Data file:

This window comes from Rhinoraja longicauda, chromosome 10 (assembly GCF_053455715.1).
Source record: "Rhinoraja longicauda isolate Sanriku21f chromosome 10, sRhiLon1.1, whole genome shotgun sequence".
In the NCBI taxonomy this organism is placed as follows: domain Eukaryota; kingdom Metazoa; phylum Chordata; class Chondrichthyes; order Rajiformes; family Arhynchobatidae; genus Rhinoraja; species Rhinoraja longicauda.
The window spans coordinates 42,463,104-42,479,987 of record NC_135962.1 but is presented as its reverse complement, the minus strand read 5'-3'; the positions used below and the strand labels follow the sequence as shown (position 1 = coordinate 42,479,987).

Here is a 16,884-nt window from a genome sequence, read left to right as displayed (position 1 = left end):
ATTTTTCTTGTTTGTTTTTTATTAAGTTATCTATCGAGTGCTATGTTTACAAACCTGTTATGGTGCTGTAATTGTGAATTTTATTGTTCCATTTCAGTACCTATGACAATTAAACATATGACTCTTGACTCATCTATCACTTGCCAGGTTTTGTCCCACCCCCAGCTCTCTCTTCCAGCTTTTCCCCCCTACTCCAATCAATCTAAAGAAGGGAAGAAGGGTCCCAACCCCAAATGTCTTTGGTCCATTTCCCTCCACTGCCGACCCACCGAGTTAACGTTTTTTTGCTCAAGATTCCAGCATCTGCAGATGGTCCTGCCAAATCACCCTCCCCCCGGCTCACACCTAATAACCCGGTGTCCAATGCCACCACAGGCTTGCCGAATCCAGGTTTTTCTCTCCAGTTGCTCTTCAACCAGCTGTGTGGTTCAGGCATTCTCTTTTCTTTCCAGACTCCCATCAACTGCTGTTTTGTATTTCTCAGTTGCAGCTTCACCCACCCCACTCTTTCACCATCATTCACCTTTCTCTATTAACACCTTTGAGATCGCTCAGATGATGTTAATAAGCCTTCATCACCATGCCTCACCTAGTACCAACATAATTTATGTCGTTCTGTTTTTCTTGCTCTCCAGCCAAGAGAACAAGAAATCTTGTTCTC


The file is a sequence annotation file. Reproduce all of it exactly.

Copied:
This window comes from Rhinoraja longicauda, chromosome 10 (assembly GCF_053455715.1).
Source record: "Rhinoraja longicauda isolate Sanriku21f chromosome 10, sRhiLon1.1, whole genome shotgun sequence".
In the NCBI taxonomy this organism is placed as follows: domain Eukaryota; kingdom Metazoa; phylum Chordata; class Chondrichthyes; order Rajiformes; family Arhynchobatidae; genus Rhinoraja; species Rhinoraja longicauda.
The window spans coordinates 42,463,104-42,479,987 of record NC_135962.1 but is presented as its reverse complement, the minus strand read 5'-3'; the positions used below and the strand labels follow the sequence as shown (position 1 = coordinate 42,479,987).

Here is a 16,884-nt window from a genome sequence, read left to right as displayed (position 1 = left end):
ATTTTTCTTGTTTGTTTTTTATTAAGTTATCTATCGAGTGCTATGTTTACAAACCTGTTATGGTGCTGTAATTGTGAATTTTATTGTTCCATTTCAGTACCTATGACAATTAAACATATGACTCTTGACTCATCTATCACTTGCCAGGTTTTGTCCCACCCCCAGCTCTCTCTTCCAGCTTTTCCCCCCTACTCCAATCAATCTAAAGAAGGGAAGAAGGGTCCCAACCCCAAATGTCTTTGGTCCATTTCCCTCCACTGCCGACCCACCGAGTTAACGTTTTTTTGCTCAAGATTCCAGCATCTGCAGATGGTCCTGCCAAATCACCCTCCCCCCGGCTCACACCTAATAACCCGGTGTCCAATGCCACCACAGGCTTGCCGAATCCAGGTTTTTCTCTCCAGTTGCTCTTCAACCAGCTGTGTGGTTCAGGCATTCTCTTTTCTTTCCAGACTCCCATCAACTGCTGTTTTGTATTTCTCAGTTGCAGCTTCACCCACCCCACTCTTTCACCATCATTCACCTTTCTCTATTAACACCTTTGAGATCGCTCAGATGATGTTAATAAGCCTTCATCACCATGCCTCACCTAGTACCAACATAATTTATGTCGTTCTGTTTTTCTTGCTCTCCAGCCAAGAGAACAAGAAATCTTGTTCTC